Commentary and links relating to media coverage of war; both before, during, and after.

William A. Dorman is Professor of Government at California State University, Sacramento, and has taught a course in War, Peace and the Mass Media since 1970.

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War, Peace, and the Mass Media
Sunday, February 01, 2004  
Blog editor's note: If the Blair Government in England (and the Bush administration in the U.S.) thought the question of how they handled the matter of WMD in Iraq was going to pass into history with release of last week's Hutton Report, which harshly criticized the BBC for its coverage, nothing could be further from reality. According to polls in England, a considerable majority believe the report was a "white wash," while the BBC pot continues to simmer, and a revolt of prominent staffers may be in the making, as a report in The Observer makes plain.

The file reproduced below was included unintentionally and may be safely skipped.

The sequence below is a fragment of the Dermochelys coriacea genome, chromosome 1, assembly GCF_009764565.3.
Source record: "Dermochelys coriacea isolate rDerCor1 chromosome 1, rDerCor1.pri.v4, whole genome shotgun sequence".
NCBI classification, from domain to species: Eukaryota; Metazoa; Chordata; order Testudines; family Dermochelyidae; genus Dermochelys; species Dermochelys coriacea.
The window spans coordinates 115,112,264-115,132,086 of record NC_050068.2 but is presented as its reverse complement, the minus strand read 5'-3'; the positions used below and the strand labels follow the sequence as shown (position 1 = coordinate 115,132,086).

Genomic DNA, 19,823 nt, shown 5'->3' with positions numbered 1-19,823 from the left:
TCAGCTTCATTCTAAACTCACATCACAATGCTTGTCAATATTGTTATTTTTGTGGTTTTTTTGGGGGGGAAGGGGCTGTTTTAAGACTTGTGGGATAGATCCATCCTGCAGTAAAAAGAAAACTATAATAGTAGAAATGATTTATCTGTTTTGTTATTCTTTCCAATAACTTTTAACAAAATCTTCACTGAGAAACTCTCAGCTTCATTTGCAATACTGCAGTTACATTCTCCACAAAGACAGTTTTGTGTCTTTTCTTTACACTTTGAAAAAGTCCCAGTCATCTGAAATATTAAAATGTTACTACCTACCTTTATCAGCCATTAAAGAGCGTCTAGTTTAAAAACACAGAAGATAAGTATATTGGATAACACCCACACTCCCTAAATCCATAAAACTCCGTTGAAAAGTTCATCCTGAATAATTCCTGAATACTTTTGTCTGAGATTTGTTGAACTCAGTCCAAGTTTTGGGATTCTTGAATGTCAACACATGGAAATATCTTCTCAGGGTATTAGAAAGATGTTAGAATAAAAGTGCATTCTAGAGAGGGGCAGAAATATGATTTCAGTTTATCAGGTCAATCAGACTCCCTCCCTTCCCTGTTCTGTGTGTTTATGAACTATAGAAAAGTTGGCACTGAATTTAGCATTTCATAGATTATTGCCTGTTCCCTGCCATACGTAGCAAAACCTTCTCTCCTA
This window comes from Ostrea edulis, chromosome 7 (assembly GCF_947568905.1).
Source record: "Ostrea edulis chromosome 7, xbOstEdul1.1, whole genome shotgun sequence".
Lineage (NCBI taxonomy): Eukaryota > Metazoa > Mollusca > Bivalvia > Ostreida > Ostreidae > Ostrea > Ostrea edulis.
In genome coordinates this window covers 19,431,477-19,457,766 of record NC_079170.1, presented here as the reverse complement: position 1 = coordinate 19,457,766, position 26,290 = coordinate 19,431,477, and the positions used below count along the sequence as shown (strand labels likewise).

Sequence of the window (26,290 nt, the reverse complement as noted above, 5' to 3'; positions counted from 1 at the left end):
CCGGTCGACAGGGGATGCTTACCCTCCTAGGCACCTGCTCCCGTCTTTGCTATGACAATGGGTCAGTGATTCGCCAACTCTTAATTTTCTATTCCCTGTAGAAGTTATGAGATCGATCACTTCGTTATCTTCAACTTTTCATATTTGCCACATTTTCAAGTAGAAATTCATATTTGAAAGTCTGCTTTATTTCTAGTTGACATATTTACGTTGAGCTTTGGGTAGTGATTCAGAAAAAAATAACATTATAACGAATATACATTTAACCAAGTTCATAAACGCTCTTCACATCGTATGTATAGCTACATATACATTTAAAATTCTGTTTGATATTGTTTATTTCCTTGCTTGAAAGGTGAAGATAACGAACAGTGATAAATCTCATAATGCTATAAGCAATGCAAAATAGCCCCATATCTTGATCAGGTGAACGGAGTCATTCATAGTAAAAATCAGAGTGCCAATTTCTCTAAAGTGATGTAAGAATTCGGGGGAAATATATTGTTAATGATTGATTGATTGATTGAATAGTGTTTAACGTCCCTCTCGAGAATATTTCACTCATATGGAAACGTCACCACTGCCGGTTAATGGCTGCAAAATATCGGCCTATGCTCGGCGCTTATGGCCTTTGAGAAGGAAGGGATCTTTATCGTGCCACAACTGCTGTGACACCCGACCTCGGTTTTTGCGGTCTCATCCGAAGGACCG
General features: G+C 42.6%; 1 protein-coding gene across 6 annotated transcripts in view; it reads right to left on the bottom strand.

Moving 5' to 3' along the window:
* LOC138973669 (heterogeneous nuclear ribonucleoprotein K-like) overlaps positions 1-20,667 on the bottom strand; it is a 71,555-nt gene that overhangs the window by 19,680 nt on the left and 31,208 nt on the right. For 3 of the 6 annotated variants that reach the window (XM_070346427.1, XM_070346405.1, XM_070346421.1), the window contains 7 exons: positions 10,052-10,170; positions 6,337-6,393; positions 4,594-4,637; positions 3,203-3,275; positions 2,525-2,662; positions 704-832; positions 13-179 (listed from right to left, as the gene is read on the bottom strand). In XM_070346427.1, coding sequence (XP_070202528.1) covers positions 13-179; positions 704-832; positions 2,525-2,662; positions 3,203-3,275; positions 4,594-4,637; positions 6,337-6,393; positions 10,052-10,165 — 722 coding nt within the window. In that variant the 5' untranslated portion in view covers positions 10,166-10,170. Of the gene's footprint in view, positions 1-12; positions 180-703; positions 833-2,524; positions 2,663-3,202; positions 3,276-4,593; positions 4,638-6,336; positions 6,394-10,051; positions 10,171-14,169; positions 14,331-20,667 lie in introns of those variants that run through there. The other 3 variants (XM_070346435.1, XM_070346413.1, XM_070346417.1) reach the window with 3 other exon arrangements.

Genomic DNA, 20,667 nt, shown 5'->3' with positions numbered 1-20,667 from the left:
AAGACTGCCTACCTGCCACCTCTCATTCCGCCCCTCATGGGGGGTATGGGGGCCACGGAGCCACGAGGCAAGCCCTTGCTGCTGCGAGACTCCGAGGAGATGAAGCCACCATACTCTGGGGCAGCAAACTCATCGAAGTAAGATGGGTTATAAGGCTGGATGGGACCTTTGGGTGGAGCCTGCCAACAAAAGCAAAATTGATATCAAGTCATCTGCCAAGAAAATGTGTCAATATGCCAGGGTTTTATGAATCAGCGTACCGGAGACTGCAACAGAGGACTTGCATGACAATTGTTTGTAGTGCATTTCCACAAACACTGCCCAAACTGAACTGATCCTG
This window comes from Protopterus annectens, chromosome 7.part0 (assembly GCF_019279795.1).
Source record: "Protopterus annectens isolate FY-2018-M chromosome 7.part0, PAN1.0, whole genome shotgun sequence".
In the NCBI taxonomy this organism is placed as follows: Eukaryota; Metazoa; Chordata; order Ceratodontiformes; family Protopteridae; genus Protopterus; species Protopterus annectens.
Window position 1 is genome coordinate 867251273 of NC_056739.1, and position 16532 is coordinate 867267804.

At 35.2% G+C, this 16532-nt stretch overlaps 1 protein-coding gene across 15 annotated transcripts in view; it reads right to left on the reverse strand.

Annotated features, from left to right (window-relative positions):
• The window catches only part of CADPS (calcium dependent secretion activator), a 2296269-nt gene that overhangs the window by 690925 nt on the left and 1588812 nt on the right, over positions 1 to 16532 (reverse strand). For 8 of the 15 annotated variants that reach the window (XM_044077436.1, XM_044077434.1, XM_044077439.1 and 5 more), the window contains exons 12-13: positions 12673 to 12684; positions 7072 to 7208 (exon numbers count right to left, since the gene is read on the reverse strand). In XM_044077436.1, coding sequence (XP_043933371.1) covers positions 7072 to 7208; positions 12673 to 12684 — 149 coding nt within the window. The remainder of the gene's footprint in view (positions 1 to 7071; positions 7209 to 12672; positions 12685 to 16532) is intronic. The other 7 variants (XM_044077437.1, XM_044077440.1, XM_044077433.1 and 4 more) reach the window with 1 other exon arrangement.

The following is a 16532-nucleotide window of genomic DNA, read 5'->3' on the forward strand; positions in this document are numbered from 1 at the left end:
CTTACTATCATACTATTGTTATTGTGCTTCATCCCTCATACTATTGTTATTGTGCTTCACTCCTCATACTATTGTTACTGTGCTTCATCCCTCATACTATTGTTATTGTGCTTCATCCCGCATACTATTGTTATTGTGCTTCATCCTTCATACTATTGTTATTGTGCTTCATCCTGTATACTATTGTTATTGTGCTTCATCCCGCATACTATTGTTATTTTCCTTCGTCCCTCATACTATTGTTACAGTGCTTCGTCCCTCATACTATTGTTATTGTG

Civil war splits BBC as staff turn on Ryder

David Smith, arts and media correspondent
Sunday February 1, 2004
The Observer

Some of the BBC's biggest names are considering quitting in protest at the attitude of its acting chairman and the greatest-ever threat to their journalistic independence.

The corporation was on the brink of civil war last night as union leaders warned that Greg Dyke's resignation as director-general had split the staff from the governors.

Lord Ryder, who became acting Chairman of Governors after the departure of Gavyn Davies, infuriated many BBC staff when he tried to draw a line under the Hutton crisis, saying: 'On behalf of the BBC I have no hesitation in apologising unreservedly for our errors and to the individuals whose reputations were affected by them.'

For the rest of this story, see The Observer

11:33 AM

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